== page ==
The Drop Loop Stitch is a tall, open, and stunning stitch. Grab your dowel rod (or a broomstick) and let’s learn how to make this gorgeous stitch today. It’s easier than you may think!
Drop Loop Stitch Tutorial
Drop Loop stitches are tall, breathable, and provide a great drape to any crocheted fabric. This stitch is great for swimsuit coverups, or summery tops. * hint, hint * The Phoenix Swimsuit Coverup (pictured here in all it’s red-to-yellow gorgeousness!) will hit the blog shop this June!
The most daunting aspect of using the Drop Loop Stitch is figuring out the way to wield the dowel rod so that your stitches are uniform in height and direction, and in a way that makes it easy to “knock them off” the back end when you’re finished with a row.
For this crochet stitch you will need a dowel rod or a broomstick. Technically speaking any size will work but I’ve found that at least a 3/4″ diameter provides the best results for me, and my sweet spot is 1″ in diameter. The larger the dowel/rod the taller the drop loop stitches.
One thing to note is that with this stitch you will absolutely want to block your item when you’re finished.
I do not recommend using this for a blanket because toes and fingers would get entangled, but for tops and other garments this works beautifully!
About the Drop Loop Stitch:
Start with any multiple of stitches.
Each drop loop = one stitch.
Always try to have a row or a few of solid crochet in between drop loop stitch rows. You can use single crochet, half double crochet, or even double crochet. This is because those drop loop stitches don’t have a lot of consistency to them so adding a solid row (or several) in between each helps to keep the integrity of the fabric.
It helps to always add new loops to the rod in the same direction. (See what I mean in the video below) This helps to keep all of the loops as uniform as possible.
If at all possible try to keep ALL of the loops on the dowel rod until you are ready to knock them off. Again, this helps to keep all of the loops as uniform as possible. This also makes it easier – and certainly faster – to knock the stitches off when you complete the row.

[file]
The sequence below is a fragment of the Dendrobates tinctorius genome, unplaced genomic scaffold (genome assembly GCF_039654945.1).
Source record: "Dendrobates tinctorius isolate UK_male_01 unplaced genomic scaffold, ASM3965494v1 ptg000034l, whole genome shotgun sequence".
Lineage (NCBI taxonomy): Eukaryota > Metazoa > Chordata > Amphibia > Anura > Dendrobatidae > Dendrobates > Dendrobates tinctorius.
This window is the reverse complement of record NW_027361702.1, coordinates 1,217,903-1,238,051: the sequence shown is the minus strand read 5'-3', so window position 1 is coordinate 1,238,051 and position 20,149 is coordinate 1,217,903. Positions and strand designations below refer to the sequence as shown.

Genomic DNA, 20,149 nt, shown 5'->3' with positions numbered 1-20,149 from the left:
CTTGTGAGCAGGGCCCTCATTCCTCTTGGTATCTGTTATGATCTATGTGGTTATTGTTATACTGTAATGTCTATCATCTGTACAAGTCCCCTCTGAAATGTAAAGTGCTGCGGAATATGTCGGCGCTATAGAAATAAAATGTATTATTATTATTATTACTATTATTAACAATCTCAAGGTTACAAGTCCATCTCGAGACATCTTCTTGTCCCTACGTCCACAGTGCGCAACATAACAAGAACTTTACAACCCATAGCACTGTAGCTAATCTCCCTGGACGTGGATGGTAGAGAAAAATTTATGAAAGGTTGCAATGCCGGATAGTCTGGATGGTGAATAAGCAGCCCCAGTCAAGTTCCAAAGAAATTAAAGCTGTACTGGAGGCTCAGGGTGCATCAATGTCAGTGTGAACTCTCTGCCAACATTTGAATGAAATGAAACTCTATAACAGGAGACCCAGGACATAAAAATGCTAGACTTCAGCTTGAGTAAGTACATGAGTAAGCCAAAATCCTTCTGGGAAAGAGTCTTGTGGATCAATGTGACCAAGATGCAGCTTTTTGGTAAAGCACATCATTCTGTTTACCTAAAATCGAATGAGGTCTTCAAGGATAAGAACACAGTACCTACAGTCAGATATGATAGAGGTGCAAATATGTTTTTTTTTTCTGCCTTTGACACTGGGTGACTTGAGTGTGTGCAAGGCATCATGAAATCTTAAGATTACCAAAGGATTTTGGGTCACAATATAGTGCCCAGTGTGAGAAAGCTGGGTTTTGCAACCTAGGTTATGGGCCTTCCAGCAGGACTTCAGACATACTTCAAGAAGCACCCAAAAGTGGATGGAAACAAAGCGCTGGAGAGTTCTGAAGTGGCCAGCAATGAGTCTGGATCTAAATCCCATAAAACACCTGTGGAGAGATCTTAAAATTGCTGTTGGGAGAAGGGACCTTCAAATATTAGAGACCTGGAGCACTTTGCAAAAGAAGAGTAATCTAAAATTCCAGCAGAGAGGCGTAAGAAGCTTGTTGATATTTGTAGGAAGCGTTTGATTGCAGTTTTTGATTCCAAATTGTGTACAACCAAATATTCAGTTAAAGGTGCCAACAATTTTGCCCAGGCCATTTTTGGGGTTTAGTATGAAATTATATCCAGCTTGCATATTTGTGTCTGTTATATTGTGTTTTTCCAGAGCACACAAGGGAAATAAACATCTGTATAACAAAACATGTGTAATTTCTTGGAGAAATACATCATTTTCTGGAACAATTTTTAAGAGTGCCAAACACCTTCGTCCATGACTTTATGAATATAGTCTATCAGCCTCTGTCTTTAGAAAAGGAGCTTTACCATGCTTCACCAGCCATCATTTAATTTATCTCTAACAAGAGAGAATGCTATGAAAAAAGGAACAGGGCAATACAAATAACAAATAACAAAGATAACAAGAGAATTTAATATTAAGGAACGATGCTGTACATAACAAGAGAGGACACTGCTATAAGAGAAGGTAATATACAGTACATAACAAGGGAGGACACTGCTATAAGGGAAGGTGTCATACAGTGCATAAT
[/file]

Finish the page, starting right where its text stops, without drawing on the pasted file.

The first chain when you start the Drop Loop row is the one you’ll pull up to height.
When making the chain before pulling up the Drop Loop make sure that chain is small. (See what I mean in the video below).
How to make the Drop Loop Stitch:
Start with a row or two of solid crochet stitches of your choice. For this tutorial I have started with four (4) rows of twenty (20) single crochets.
When ready for a Drop Loop row, chain one and turn. Keep this chain small.
Pull up the loop and wrap around the dowel rod. Pull tight.
Insert hook into next open stitch, and chain one. Again, keep this chain small.
Pull up the next loop and wrap it around the dowel rod. Pull tight.
Continue to the end of the row.
To work the Drop Loop stitches off the dowel rod, turn.
Move loops up to the end of the dowel rod so that you can knock them off one by one.
For the first loop, hold the base of the loop so that it does not “grow”.
Yarn over and pull through, then make a single crochet in the back bar only. (If you’ve ever done the Solomon’s Knot, this is essentially the same technique).
For all of the rest of the loops you’ll insert the hook under the next loop and single crochet into it.
Continue to the end of the row. (Tip: try not to make those single crochets too tight!)
Chain one and turn, and crochet a solid row or two of crochet. In this example I am separating my drop loop rows with three rows of single crochet.
Continue making drop loop rows as often as you like, separated by the solid crochet rows of your choice. Isn’t that gorgeous?!
While these rows can get a bit tedious working the stitches on and then off of the rod, I do love how tall they are – it’s like crocheting several rows at once!